16. That world shall be pervaded with many thousand kotis of Bodhisattvas, accomplished masters in the great transcendent sciences, pure in every respect, and endowed with magical power.
17. At that period the Chief shall also have an assemblage of thousands of kotis of disciples, endowed with magical power, adepts at the meditation of the (eight) emancipations, and accomplished in the (four) distinctive qualifications of an Arhat.
18. And all beings in that Buddha-field shall be pure and lead a spiritual life. Springing into existence by apparitional birth, they shall all be goldcoloured and display the thirty-two characteristic signs.
19. They shall know no other food but pleasure in the law and delight in knowledge. No womankind shall be there, nor fear of the places of punishments or of dismal states.
20. Such shall be the excellent field of Pûrna, who is possessed of all good qualities; it shall abound with all goodly things, a small part (only) of which has here been mentioned.
Then this thought arose in the mind of those twelve hundred self-controlled (Arhats): We are struck with wonder and amazement. (How) if the Tathâgata would predict to us severally our future destiny as the Lord has done to those other great disciples? And the Lord apprehending in his own mind what was going on in the minds of these great disciples addressed the venerable Mahâ-Kasyapa: Those twelve hundred self-controlled hearers whom I am now beholding from face to face, to all those twelve hundred self-controlled hearers, Kasyapa, I will presently foretell their destiny. Amongst them, Kâsyapa, the monk Kaundinya, a great disciple, shall, after sixty-two hundred thousand myriads of kotis of Buddhas, become a Tathâgata, an Arhat, &c., under the name of Samantaprabhâsa, endowed with science and conduct, a Sugata, &c. &c.; but of those (twelve hundred), Kâsyapa, five hundred shall become Tathâgatas of the same name. Thereafter shall all those five hundred great disciples reach supreme and perfect enlightenment, all bearing the name of Samantaprabhâsa; viz. Gayâ-Kâsyapa, Nadî-Kâsyapa, Uruvilvâ.-Kâsyapa, Kâla, KâIodâyin, Aniruddha, Kapphina, Vakkula, Kunda, Svâgata, and the rest of the five hundred self-controlled (Arhats).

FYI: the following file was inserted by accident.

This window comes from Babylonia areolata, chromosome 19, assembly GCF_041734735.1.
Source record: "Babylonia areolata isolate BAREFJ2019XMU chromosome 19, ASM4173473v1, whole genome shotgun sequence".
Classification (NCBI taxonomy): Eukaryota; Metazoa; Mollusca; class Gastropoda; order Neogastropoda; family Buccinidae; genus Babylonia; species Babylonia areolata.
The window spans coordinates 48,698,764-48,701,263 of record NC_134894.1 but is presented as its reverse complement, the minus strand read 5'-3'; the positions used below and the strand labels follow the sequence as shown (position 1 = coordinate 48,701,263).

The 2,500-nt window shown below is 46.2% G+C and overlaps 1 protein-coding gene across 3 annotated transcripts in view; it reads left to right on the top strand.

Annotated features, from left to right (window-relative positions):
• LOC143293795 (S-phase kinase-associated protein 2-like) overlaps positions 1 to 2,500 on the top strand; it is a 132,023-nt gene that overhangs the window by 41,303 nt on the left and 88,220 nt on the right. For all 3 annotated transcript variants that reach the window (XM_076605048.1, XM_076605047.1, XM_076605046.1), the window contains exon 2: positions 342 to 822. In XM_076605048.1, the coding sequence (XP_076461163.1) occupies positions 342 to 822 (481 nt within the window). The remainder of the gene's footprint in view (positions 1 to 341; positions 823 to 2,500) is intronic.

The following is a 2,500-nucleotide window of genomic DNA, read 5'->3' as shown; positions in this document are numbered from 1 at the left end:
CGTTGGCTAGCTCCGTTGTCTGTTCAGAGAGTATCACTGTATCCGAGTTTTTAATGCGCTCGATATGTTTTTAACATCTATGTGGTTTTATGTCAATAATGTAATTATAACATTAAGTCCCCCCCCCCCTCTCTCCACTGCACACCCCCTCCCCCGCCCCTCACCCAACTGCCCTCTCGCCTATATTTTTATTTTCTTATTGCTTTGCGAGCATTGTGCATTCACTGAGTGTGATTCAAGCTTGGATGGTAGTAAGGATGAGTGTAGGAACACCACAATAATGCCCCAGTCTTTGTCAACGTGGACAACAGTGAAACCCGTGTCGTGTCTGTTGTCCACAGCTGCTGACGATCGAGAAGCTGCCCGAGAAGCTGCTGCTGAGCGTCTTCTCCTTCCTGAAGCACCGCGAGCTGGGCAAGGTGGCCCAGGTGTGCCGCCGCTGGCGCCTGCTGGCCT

And on that occasion the Lord uttered the following stanzas:
21. The scion of the Kundina family, my disciple here, shall in future be a Tathâgata, a Lord of the world, after the lapse of an endless period; he shall educate hundreds of kotis of living beings.
22. After seeing many endless Buddhas, he shall in future, after the lapse of an endless period, become the Gina Samantaprabhâsa, whose field shall be thoroughly pure.
23. Brilliant, gifted with the powers of a Buddha, with a voice far resounding in all quarters, waited upon by thousands of kotis of beinas, he shall preach supreme and eminent enlightenment.
24. There shall be most zealous Bodhisattvas, mounted on lofty aereal cars, and moving, meditative, pure in morals, and assiduous in doing good.
25. After hearing the law from the highest of men, they shall invariably go to other fields, to salute thousands of Buddhas and show them great honour.
26. But ere long they shall return to the field of the Leader called Prabhâsa, the Tathâgata. So great shall be the power of their course (of duty).
27. The measure of the lifetime of that Sugata shall be sixty thousand Æons, and, after the complete extinction of that mighty one, his true law shall remain twice as long in the world.
28. And the counterfeit of it shall continue three times as long. When the true law of that holy one shall he exhausted, men and gods shall be vexed.
29. There shall appear a complete number of five hundred Chiefs, supreme amongst men, who shall bear the same name with that Gina, Samantaprabha, and follow one another in regular succession.
30. All shall have like divisions, magical powers, Buddha-fields, and hosts (of followers). Their true law also shall be the same and stand equally long.
31. All shall have in this world, including the gods, the same voice as Samantaprabha’sa, the highest of men, such as I have mentioned before.
32. Moved by benevolence and compassion they shall in succession foretell each other’s destiny, with the words: This is to be my immediate successor, and he is to command the world as I do at present.
33. Thus, Kâsyapa, keep now in view I here these self-controlled (Arhats), no less than five hundred (in number), as well as my other disciples, and speak of this matter to the other disciples.